T20 World Cup: Windies eye winning start after underwhelming build-up
DUBAI, United Arab Emirates (CMC):
Erratic West Indies will hope to shake off widespread criticism of squad selection, bubble fatigue of the ongoing COVID-19 pandemic, and lethargy caused by disappointing warm-up results when they clash with England on today’s opening day of the Twenty20 World Cup in a repeat of the thrilling 2016 final.
The Caribbean side has marched from one biosecure bubble to another over the last four months, playing 14 T20 Internationals against three different sides at home before disbanding to allow players to feature in the Caribbean Premier League and the Indian Premier League.
To further complicate matters, the 15-man squad became the centre of raging debate due to the inclusion of the ageing duo of Chris Gayle and Ravi Rampaul and the omission of the likes of Sherfane Rutherford, Jason Holder, and Romario Shepherd.
And on-field attempts to change the narrative failed when the reigning champions suffered emphatic defeats to Pakistan and Afghanistan in official warm-ups earlier this week.
However, captain Kieron Pollard said that despite the disappointing sequence of events, squad morale was high, and players were anxious to prove their worth in the October 23 to November 14 showpiece here.
West Indies captain Kieron Pollard believes that the squad is confident of executing despite recent hiccups.
“I think the mood is upbeat. Yes, we accept that the two warm-up games would not have gone how we wanted in terms of scoring the amount of runs and the sort of intent that we’re looking for,” Pollard told an online media conference yesterday.
“But be that as it may, I think before the [guys from the IPL final] joined the camp, we had a good couple days of good, intense sessions, with guys understanding roles and responsibilities.
“We get a sense that guys are up for it. The guys are just looking forward to starting this tournament. And we accept we didn’t do well in the warm-up games, but be that as it may, we move on from that and look forward to tomorrow.”
West Indies have found themselves in a virtual group of death in Group 1, where they will take on the likes of Australia, South Africa, and England, with Bangladesh and Sri Lanka also adding to that difficulty by advancing from the just concluded pre-tournament qualifiers.
In the Caribbean this year, the Kieron Pollard-led unit thrashed a weakened Australia 4-1 and beat Sri Lanka 2-1 earlier in March but lost 3-2 to South Africa.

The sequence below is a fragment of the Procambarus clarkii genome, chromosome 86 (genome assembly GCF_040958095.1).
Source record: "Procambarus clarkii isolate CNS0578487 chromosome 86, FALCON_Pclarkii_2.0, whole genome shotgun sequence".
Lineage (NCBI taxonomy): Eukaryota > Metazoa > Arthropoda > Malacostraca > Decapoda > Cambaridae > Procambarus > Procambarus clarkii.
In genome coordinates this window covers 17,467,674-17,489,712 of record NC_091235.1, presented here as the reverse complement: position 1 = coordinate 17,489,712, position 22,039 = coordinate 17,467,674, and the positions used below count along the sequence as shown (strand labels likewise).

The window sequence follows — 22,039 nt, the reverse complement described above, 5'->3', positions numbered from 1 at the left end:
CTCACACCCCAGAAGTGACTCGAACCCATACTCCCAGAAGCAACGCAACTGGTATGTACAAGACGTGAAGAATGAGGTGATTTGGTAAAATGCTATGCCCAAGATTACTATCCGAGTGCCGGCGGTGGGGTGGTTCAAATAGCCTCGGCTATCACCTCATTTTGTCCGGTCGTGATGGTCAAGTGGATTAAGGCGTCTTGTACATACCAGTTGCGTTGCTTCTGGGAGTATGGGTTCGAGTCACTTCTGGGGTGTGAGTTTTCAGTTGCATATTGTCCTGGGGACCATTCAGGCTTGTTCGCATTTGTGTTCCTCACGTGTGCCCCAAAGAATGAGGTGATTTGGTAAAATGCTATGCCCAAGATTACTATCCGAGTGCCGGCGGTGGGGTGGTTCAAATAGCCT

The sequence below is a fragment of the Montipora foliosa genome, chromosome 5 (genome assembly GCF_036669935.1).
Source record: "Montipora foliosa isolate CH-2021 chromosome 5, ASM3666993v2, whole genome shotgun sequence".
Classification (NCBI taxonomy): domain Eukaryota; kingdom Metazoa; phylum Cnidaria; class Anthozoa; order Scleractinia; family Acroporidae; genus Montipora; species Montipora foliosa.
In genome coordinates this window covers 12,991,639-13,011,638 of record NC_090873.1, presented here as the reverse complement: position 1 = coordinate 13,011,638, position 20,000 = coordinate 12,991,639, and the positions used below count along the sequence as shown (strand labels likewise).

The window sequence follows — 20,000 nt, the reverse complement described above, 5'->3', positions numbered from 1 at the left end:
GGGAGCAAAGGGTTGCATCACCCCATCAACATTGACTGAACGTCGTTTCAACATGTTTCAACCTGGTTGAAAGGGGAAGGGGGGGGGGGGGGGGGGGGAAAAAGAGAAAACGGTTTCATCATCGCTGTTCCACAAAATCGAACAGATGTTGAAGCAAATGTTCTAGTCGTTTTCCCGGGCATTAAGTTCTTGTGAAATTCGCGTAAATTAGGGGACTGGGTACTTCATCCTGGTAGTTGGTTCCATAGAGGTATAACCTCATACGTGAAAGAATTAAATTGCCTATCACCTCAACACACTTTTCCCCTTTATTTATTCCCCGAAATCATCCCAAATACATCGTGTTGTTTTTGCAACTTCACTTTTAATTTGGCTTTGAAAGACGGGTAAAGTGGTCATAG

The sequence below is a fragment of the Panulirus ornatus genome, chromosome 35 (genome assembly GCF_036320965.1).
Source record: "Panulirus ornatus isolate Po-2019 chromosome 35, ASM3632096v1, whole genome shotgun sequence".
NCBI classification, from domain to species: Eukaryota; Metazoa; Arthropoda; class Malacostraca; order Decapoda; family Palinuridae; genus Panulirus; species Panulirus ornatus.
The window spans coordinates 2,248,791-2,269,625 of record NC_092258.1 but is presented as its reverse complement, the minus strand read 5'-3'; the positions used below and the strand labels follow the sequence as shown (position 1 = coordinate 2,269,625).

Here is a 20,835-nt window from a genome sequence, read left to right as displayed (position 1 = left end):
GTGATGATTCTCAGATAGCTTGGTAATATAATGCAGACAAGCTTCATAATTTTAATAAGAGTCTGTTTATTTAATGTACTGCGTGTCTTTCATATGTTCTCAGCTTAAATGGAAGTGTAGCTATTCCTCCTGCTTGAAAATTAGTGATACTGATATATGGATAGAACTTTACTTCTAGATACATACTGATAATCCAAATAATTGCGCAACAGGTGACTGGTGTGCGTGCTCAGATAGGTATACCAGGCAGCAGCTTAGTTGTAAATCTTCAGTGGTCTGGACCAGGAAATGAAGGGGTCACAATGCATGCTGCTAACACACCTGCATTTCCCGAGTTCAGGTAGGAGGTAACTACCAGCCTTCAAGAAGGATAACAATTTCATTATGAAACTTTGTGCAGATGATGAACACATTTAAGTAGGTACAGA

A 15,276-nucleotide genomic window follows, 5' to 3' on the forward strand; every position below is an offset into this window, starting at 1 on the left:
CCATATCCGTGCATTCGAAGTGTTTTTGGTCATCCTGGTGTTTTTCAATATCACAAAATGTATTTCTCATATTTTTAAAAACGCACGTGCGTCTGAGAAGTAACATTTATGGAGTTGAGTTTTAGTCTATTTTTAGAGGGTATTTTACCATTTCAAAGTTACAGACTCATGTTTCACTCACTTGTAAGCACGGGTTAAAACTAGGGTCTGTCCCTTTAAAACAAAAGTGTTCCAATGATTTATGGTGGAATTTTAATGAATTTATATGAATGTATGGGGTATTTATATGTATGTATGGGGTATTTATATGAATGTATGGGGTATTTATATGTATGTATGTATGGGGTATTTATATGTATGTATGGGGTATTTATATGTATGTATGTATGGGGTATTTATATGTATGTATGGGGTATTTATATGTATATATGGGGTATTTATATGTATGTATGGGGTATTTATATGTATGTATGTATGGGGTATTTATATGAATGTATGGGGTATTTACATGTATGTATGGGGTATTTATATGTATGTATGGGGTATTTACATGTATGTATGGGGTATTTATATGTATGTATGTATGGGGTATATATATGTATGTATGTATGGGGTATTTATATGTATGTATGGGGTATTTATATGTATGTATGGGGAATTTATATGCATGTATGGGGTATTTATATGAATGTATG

Pollard said that West Indies would be focusing on execution and not necessarily their opponents as they chased a spot in the final four.
“I don’t want to pre-empt anything. I just want that every time we step on the cricket field, we play a good game of cricket,” he explained.
“This is sport, so we’re going to win, and we’re going to lose. Obviously, every time we step on to that field we’re looking to win matches, so for us, it would be unprecedented if we go all the way through not losing [a game].
“Having said that, I don’t want to pre-empt stuff [by talking about] how many games we actually need to win to get through the group. I think it is important that we plan each and every time and we look to execute our plans and, hopefully, the results sort of take care of themselves.”
He continued: “Our biggest concern is just trying to start the tournament. The guys are anxious. The guys have been here a while, and we’re looking forward to starting the tournament.
“I don’t want to get into the specifics of concerns. Different persons have different problems at different times, but I think as a team, we’re pretty confident.
“We’re confident our batting can do the job, we’re confident our bowling can do the job, and we’re very, very confident in the bunch that we have in terms of the camaraderie and playing some exciting, entertaining cricket.”
Slow bowling has proven the perpetual bane of West Indies batsmen and with the power-hitting side notorious for their lack of strike rotation in the middle overs, the problem has become too difficult to ignore.
But Pollard said that while a great deal of work had been done to address the matter, West Indies would not be abandoning their trademark power game.
“In terms of spin, it’s just a matter of backing your strengths, backing your ability, understanding the situation, knowing when we need to rotate strike, knowing when we need to use our power-hitting abilities – again, playing to our strengths if we have to show that intent,” he pointed out.
“I think for us it is a mindset. The guys have worked tirelessly. They’ve worked really hard in the nets to try to understand the situation and what is really needed.
“When that bell rings, let’s see if we can put it into practice, but we’re really, really confident as a bunch and as a team, and we believe in each and every individual, and we’ve had good chats as to what we want to accomplish.”
WEST INDIES – Kieron Pollard (captain), Nicholas Pooran, Chris Gayle, Andre Russell, Akeal Hosein, Dwayne Bravo, Roston Chase, Andre Fletcher, Shimron Hetmyer, Evin Lewis, Obed McCoy, Lendl Simmons, Ravi Rampaul, Oshane Thomas, Hayden Walsh Jr
ENGLAND – Eoin Morgan (captain), Jos Buttler, Moeen Ali, Jonny Bairstow, Sam Billings, Tom Curran, Chris Jordan, Liam Livingstone, Dawid Malan, Tymal Mills, Adil Rashid, Jason Roy, David Willey, Chris Woakes, Mark Wood.